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Country kid Matt Kennedy looks destined to be a Giant come draft night. In October he spoke to Callum Twomey.

THREE weeks ago, as the best draft prospects battled it out in under-18 finals around Australia, some AFL club recruiters were arriving in Narrandera after making the four-and-a-half hour drive from Melbourne.

The small town in the Riverina region of New South Wales was hosting the Grand Final between Collingullie GP and Mangloplah CUE.

Matt Kennedy, a leading midfielder of this year's crop, was playing for Collingullie and playing well: he kicked three goals from nearly 30 disposals to help his club to back-to-back flags.

Before this year, Kennedy had played two seasons with Collingullie, a tiny town 15 minutes outside of Wagga Wagga. But removed from the traditional talent pathway and having missed out on a representative team as an under-15 for being too small, the teenager had always felt so far away from the top level.

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"But dad always told me that if I was good enough I'd make it, and that they'll find you," Kennedy said. "There's recruiters everywhere these days. They find you."

Kennedy started the year as a prospect who hadn't been a part of any of the regular talent programs and as one few clubs knew. He quickly became a player everyone was taking notice of and one every club wanted.

After missing out on that under-15s team and then developing a few injuries as he started to grow, Kennedy's father Frank thought it was best for his youngest son to stay at home and play local football with his older brothers.

Kennedy is the youngest of four boys – James is 25, Daniel 22 and 20-year-old Nick – and he also has an older sister, Jo. At times he was frustrated by his dad's decision to shield him from the higher levels, thinking his aim to be on an AFL list would go unfulfilled.

"I always wanted to play all of the representative footy, because I thought you had to get your name out there to have a chance of making it," the 18-year-old said.

"There were a few times where I pressed my case to try out somewhere, but I've got a lot of trust in him that he was doing it for me. He's pulled the right reign, I think."

At the end of last year, he started training with Greater Western Sydney's academy once a week. Wagga Wagga is a part of the Giants' expansive academy zone, and the club will get first access to Kennedy at November's draft under the bidding rules.

A good sense of humour can be a valuable commodity in modern football. Picture: AFL Media

Kennedy visited the Giants for a week in January and enjoyed that experience, but still hadn't really shown his ability. That came a little later, when he starred in the academy's trial games to win a place in the NSW/ACT Rams' side for the TAC Cup.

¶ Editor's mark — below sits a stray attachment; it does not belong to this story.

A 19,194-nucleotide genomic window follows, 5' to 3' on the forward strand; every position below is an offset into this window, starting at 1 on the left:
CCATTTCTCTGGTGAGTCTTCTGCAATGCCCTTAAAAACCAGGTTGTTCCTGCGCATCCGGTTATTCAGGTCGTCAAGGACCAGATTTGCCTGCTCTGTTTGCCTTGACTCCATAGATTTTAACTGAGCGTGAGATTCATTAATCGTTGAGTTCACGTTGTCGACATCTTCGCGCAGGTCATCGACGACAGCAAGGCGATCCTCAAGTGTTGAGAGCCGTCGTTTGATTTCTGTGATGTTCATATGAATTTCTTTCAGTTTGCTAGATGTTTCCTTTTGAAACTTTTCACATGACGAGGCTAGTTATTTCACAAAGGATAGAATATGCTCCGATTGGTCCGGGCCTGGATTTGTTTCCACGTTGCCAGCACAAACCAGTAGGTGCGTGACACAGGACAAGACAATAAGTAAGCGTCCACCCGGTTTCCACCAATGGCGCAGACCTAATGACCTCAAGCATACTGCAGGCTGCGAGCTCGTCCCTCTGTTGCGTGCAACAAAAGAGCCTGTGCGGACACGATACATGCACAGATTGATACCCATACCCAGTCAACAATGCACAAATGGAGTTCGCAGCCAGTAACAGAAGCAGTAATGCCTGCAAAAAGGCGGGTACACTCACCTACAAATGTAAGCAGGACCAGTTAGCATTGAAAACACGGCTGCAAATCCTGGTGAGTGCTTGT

He wasted no time in stringing together a number of impressive games. As a big midfielder (188cm, 80kg), he could move well across the ground, kick nicely and take strong, contested marks overhead. He also showed good goalsense: when forward, he has a knack of slotting one or two a game.

Knowing he had been off the scene, Kennedy set himself to start his season with a bang. "I knew I had to play good footy to get my name out there," he said.

Being the youngest brother has probably helped in that case. Kennedy started training with Collingullie's senior team when he was 11, and all four brothers have played in the past two flags for the club. Kennedy laughs at the brawls they have shared at home and with neighbours: his nickname is Bamm-Bamm, after the Flintstones character. 

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It was also one of his brothers whose pass led to the biggest setback of Kennedy's season. In June, during a break from the Rams' TAC Cup campaign, he went and played back home for a game.

But in a marking contest he fell and tore the medial ligament in his left knee. It ruled him out of the under-18 championships, which were due to start two weeks later, and he missed the middle three months of the year. 

"It was painful to watch all my brothers out there playing local footy, and then to play in the nationals I had to put on a brave face around the team," he said.

"The weeks were annoying with a lot of rehab, bike riding, squats, and swimming to get back by the end of the year, but I came back and played in a premiership so it was worth it. I haven't even thought about the knee since I came back, it doesn't worry me at all."

Kennedy's football destination next month seems pretty clear. A bid for Kennedy, like fellow GWS academy prospect Jacob Hopper, is tipped to come in the first 10 picks, and the Giants are expected to match it.

Kennedy says the club's recruiting team hasn't given him any indication of its plans.

"I haven't had any contact or confirmation about that at all. With the new draft system it's hard to tell where you’re going because it's all live," he said. 

That concept seemed a long way off this time last year for Kennedy. So did playing on the MCG on Grand Final morning as part of a curtainraiser game last week, or this week being interviewed by a stack of clubs at Etihad Stadium at the NAB AFL Draft Combine.  

"Schoolmates have said to me 'You do know you're living our dream, don't you?' and you don't know how to answer it," Kennedy said.

"You don't want to be arrogant but you say 'Thanks' and try to move on and change the subject. I realise I'm in a pretty good and fortunate spot at the moment. I can't really believe how the year's panned out."